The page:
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Understanding the Illinois Occupational Diseases Act

| Apr 27, 2014 | Workers’ Compensation

Most employees realize that if they are injured on the job, they are entitled to workers’ compensation benefits. However, many workers don’t comprehend that under Illinois law, they are eligible to receive compensation if their injury or illness develops as a result of continuous employment. These illnesses are often not traceable to one specific event.

Defining occupational diseases

An occupational disease is any illness or ailment that occurs as a result of an employee’s line of work. A disease can be classified as occupational if it is seen in a group of workers more often than workers in a similar industry or in the population as a whole. Some common examples of occupational diseases include:

  • Injuries caused by repeated motions, like carpal tunnel syndrome, epicondylitis and trigger finger
  • Loss of hearing in either one or both ears due to prolonged exposure to loud noises in the workplace
  • A disability that emerges as a result of exposure to radiation

Under the Illinois Occupational Diseases Act, an employee is eligible to receive compensation if there is a direct connection between the employee’s workplace duties and the disease. It is also important to remember that an employee has rights under this act even if their disease was not foreseen or expected but does have a noticeable connection between the employee’s line of work after contraction.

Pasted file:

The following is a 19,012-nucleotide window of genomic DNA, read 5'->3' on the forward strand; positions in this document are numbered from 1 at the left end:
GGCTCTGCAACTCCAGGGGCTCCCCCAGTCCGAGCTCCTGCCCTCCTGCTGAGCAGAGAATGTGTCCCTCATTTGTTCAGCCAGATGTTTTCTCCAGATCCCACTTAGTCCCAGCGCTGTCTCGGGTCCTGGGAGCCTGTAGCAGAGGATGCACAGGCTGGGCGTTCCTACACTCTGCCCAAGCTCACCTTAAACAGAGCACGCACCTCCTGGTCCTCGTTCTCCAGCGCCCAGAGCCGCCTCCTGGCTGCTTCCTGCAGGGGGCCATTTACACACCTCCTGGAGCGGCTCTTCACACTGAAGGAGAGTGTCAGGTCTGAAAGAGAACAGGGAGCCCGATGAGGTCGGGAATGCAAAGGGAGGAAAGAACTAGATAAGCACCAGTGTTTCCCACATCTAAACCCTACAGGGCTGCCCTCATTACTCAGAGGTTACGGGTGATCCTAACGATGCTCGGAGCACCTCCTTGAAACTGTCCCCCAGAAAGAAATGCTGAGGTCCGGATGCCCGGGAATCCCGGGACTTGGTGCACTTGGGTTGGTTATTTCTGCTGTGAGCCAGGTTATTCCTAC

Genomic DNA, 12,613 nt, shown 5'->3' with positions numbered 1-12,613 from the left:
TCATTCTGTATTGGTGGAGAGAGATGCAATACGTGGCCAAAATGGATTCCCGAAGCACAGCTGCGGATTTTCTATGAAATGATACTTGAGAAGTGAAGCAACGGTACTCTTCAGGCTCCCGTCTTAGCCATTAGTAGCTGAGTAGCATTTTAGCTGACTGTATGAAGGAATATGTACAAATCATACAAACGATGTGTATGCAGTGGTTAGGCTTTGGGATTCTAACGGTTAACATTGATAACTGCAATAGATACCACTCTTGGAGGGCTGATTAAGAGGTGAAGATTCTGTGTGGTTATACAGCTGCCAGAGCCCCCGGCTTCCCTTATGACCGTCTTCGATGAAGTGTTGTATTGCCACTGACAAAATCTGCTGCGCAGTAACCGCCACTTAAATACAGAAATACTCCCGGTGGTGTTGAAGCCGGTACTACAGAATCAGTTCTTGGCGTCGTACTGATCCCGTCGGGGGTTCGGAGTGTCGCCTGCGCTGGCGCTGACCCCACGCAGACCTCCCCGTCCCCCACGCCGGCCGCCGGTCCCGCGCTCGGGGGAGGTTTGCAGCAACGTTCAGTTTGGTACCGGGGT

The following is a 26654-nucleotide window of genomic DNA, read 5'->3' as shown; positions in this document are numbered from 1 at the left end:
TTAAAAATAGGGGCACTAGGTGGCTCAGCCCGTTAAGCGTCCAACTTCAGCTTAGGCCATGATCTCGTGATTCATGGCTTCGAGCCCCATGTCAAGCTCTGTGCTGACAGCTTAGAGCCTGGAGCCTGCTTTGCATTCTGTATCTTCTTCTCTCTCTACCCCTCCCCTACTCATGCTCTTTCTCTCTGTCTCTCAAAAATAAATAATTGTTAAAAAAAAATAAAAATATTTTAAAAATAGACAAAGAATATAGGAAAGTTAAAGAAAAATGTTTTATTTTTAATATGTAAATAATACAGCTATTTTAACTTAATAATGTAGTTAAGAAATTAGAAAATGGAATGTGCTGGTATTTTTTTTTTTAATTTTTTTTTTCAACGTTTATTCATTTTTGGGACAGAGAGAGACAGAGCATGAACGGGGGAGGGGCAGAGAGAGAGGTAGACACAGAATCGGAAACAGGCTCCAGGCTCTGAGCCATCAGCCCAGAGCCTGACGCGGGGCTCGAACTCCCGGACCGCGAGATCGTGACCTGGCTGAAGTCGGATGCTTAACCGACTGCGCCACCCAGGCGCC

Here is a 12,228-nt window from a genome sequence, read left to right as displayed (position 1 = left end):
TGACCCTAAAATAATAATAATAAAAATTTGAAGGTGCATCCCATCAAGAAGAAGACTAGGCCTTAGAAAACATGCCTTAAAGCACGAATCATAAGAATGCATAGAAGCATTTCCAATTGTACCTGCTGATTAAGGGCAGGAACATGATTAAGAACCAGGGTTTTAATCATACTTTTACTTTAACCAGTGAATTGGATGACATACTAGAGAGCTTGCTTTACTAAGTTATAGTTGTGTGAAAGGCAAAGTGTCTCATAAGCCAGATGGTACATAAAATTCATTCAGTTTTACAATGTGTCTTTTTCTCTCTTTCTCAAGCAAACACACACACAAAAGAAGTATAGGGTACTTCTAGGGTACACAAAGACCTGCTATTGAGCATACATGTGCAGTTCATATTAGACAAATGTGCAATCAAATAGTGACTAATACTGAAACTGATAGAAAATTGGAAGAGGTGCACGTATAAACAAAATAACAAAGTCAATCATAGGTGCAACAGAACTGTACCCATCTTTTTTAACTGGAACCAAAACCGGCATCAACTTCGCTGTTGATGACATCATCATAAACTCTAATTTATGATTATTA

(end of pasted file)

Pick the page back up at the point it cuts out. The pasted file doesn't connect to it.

Employee rights and responsibilities

The benefits recoverable under the Illinois Occupational Disease Act are similar to the ones available from the Illinois Worker’s Compensation Act. For example, under this act, employees are entitled to compensation from their employer which covers the cost of any medical care required to treat the effects of the injury or disease, provides disability payments for every missed day of work and awards compensation for the permanent impact of the injury. The amount the injured employee receives in lost wages is typically based on what the employee earned the previous year. Additionally, if the occupational disease caused a permanent disability, employees may receive an upfront lump sum or disability payments over time.

An employee that wishes to acquire benefits under this act must file a claim within three years from the date of the disease’s development or disablement. In addition to this, an employee must also provide medical records relating to the illness and prove that it developed as a result of their employment as opposed to external factors. When filing a claim under the Occupational Diseases Act, strict adherence to filing guidelines and deadlines is essential. An employee suffering from an occupational disease may benefit from working with an attorney who can assist them with this process.